Summer 1984. We are navigating the rural countryside, far outside of Gdansk, Poland in our tiny Polski Fiat 125p. Along with the driver, Dad is sitting shotgun, while I am in the back with another Polish Christian man. The tension was palpable in the car as he and I occasionally had to duck down to avoid detection by the KGB during our trip. 

We stopped at the end of a dirt road which wound its way up to a solitary house. We sat there, with the engine still running, and waited in stilled silence. Somehow I knew not to say anything. Fifteen minutes later, it was apparent that we were unsuccessful in our illusory attempts as a Gaz-24-24, driven by two KGB agents flew up over the horizon. The KGB agent slammed his brakes on, as he realized that he was found out, then slowly continued to drive past us trying to play it all off. 

After the car disappeared behind us, Dad and I got out of the car and ran up the road to the house. As we approached, someone came out the front door and quickly ushered us inside. Standing in the living room was Lech Walesa, the unemployed electrician who led the Solidarity Movement in Poland to fight the Communist stranglehold on the country. Lech smiled warmly, gave Dad a hug and kiss, and then rustled my hair as he showed us to the couch.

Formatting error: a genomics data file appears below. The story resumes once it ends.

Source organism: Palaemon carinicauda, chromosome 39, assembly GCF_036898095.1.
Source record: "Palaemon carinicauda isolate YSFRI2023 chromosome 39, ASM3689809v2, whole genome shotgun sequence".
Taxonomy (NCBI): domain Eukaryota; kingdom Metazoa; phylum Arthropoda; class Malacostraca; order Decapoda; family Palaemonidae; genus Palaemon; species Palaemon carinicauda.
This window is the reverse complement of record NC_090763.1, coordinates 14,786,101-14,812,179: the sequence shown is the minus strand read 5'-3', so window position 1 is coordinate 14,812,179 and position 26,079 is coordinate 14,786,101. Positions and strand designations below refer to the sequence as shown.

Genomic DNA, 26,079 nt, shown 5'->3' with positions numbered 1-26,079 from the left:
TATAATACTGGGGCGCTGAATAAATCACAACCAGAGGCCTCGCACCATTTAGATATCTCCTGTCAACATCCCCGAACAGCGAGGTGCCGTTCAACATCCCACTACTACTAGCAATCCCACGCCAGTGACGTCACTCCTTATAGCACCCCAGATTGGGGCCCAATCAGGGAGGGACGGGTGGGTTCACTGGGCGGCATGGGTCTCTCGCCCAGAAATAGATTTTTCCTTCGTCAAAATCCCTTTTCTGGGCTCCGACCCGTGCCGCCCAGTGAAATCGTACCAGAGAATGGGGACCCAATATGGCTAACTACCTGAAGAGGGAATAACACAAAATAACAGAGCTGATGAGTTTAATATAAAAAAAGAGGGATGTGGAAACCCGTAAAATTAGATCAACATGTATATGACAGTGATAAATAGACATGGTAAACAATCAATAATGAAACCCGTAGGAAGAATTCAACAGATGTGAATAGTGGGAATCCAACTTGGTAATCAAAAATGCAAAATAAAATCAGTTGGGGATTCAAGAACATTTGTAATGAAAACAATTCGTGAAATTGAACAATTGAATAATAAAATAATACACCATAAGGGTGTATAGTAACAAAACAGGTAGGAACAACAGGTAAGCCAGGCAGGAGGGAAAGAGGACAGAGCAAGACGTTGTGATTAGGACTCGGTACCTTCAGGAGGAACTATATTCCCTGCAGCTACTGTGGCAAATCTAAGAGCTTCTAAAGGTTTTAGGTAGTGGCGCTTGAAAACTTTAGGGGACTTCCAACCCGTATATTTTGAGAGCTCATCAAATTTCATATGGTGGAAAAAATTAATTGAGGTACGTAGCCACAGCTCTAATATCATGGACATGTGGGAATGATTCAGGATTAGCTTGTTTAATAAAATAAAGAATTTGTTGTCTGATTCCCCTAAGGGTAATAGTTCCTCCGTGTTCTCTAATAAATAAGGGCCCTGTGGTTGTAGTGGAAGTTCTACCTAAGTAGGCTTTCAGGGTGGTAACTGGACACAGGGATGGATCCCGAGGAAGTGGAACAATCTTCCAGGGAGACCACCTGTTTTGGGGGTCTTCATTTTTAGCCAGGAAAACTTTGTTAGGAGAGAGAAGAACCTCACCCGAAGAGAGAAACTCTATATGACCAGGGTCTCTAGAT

Lech was supposed to be holed up in his flat in downtown Gdansk, but he had somehow been smuggled out to the countryside and wanted to meet with Dad. With both Dad and Lech being close personal friends of Pope John Paul II, they shared a unique bond. They quickly huddled together and spoke in hushed tones while an older woman served us hot tea along with Pierogi’s (think Polish dumplings) and Golabki’s (cabbage rolls). 

To the day Dad died, he never told me what was discussed between them on that day. I have reason to believe that the Pope knew of that clandestine meeting. Perhaps he initiated it or even blessed it. Jesus said in Mark 9:23, “‘If you can believe, all things are possible to them that believe’”. Those three men, Dad, Lech, and Pope John Paul II, believed that God could tear down a Marxist stronghold and, as a result, God empowered them to dramatically change the future of our world.